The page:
Japan Made Me A Racist

I’ll tell you what my first thought is when I see other Westerners in Japan: “Where’s my wallet?” Yeah, Japan made me a racist, but here’s why it makes sense.

Disclaimer: Let me call out that I have not worked in a Japanese company, or had to interact with the government in any substantial way. So where I draw my opinions from is the interactions of everyday living. There are many parts of Japanese homogenous culture which are very painful for people, and these I acknowledge are being left out.

What do I mean by racist

When I say racist I mean judging a person by their race.

Racist – a person who shows or feels discrimination or prejudice against people of other races.

In my case, it mostly takes the form of anticipating any future actions that an individual might take.

In a more systemic, and problematic way, it means things like restricted career opportunities, preferential treatment by the government, lacking sense of identity for foreign nationals, etc. To get an idea of what this means, this article on being a half Japanese is a good insight. “I have never experienced racism but rather the us versus them concept — not discrimination but differentiation”.

Life in Japan

The thing to understand is that life in Japan is pretty good. While people endless debate over whether Japan’s crime rates are really as low as they seem, the reality is that life in Japan is very safe:

  • Walking the street is safe – Pick-pocketing, street violence, and other random-attacker crimes are extremely low.
  • Your stuff is safe – burglary is virtually non-existent.
  • No weapons – firearms are illegal, and other weapons hard to get.
  • No drugs – and the problems that come with addiction are extremely low.
  • General social interactions – are formal, but extremely safe and respectful.

Where you might run into trouble is with Japan’s mafia (Yakuza) but they are a tax-paying legally operated entity that mainly operate in corporate manipulation and gambling circles. So unless you’re into some shady shit, you won’t hear of them.

What makes Japan Japanese?

One thing: culture.

It is the social norms, behaviours, personal outlooks that make Japan what it is.

  • Many of the social norms here are things that promote “harmony”.
  • This is not just in a peaceful sense, but in all ways about avoiding confrontation.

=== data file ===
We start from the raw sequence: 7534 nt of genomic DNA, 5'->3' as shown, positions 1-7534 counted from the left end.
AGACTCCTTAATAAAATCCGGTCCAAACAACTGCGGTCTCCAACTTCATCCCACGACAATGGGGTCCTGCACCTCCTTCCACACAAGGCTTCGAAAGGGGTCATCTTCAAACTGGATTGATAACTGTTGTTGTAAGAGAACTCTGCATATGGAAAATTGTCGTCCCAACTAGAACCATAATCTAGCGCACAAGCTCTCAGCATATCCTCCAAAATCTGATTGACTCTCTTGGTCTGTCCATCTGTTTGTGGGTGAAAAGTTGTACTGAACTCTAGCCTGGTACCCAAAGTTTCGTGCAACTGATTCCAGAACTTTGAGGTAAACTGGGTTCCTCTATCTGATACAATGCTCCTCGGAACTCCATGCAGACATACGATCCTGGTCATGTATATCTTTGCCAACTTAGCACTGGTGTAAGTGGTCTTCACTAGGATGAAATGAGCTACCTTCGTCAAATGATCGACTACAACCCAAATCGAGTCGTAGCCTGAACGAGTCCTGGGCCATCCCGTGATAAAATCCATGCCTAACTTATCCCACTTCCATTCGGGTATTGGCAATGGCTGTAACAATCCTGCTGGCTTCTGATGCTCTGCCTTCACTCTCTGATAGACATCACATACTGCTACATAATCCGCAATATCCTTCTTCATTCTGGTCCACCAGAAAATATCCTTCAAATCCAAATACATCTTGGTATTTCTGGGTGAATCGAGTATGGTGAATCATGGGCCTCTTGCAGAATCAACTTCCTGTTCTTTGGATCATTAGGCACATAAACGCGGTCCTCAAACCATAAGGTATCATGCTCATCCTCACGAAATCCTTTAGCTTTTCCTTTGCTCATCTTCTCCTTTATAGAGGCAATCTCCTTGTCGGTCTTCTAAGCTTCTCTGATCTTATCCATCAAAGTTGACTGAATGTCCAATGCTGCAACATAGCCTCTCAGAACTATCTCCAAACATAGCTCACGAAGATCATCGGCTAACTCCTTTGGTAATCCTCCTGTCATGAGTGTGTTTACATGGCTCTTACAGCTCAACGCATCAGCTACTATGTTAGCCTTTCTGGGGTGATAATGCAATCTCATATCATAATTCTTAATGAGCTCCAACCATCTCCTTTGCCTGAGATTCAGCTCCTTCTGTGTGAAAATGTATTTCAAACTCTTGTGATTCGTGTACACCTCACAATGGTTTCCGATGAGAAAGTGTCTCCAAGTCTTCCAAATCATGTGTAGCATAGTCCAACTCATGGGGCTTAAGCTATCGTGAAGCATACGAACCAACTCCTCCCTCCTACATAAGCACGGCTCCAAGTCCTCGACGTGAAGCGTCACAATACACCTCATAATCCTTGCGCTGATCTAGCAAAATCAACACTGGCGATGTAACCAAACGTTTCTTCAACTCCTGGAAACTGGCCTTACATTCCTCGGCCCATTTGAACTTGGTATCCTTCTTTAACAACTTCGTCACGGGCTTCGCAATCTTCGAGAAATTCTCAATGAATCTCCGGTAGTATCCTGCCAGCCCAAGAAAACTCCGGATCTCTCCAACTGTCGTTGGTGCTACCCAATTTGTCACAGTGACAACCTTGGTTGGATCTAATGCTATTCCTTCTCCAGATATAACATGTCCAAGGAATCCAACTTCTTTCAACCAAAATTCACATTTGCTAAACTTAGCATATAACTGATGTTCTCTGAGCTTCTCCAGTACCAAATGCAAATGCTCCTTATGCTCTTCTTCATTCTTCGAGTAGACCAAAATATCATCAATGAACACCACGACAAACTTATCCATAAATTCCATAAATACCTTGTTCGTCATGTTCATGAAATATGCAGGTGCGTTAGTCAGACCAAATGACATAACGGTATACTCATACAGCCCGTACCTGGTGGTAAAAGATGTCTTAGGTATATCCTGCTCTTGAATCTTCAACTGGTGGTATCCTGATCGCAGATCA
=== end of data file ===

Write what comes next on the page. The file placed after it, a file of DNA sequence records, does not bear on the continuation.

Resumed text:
• It’s very much about keeping up your image, and not bringing shame to your name.
  • Japan is very much a shame-based culture.

How does that relate to crime?

Because of their obsession with image and harmony, enforced by a strong aversion to shame, it creates a highly effective society to live in.

  • The law itself does not enforce safety here.
  • It is the opposite to America which employs stronger and stronger police forces, which only creates stronger and stronger opposition.
  • What enforces the law here is culture.
  • This is important to grok.
  • What keeps Japan safe is culture.

While that may sound flimsy compared to guns and muscle, but culture is one of the strongest and most pervasive ways to influence behaviour.

How does that relate to racism?

When you really appreciate that it is the views, customs, and norms that keep you safe in Japan, the next logical conclusion is that people who don’t share those views, beliefs, norms cannot be trusted to act in the same way.

While this is being racist, it’s also painfully evident. The most “dangerous” neighbourhoods in Tokyo (where your shit might actually get stolen) are coincidentally the ones where large amounts of foreigners live.

The unique thing about Japanese racism is that it is fairly (not fully) equal in who it is against. Japanese racism is not about discriminating against any particular race, rather against all non-Japanese races.

In the world of Japanese racism there are two categories: Japanese and Outsiders, “us versus them”.

So what?

Despite knowing that this means living in Japan would mean you are forever an outsider, I don’t really blame them.

Japanese culture is what keeps society here running smoothly and safely. Since race is a loose correlate of cultural values, it makes people living here to be slightly racist.

sebastiankade

Sebastian Kade, Founder of Sumry and Author of Living Happiness, is a software designer and full-stack engineer. He writes thought-provoking articles every now and then on sebastiankade.com

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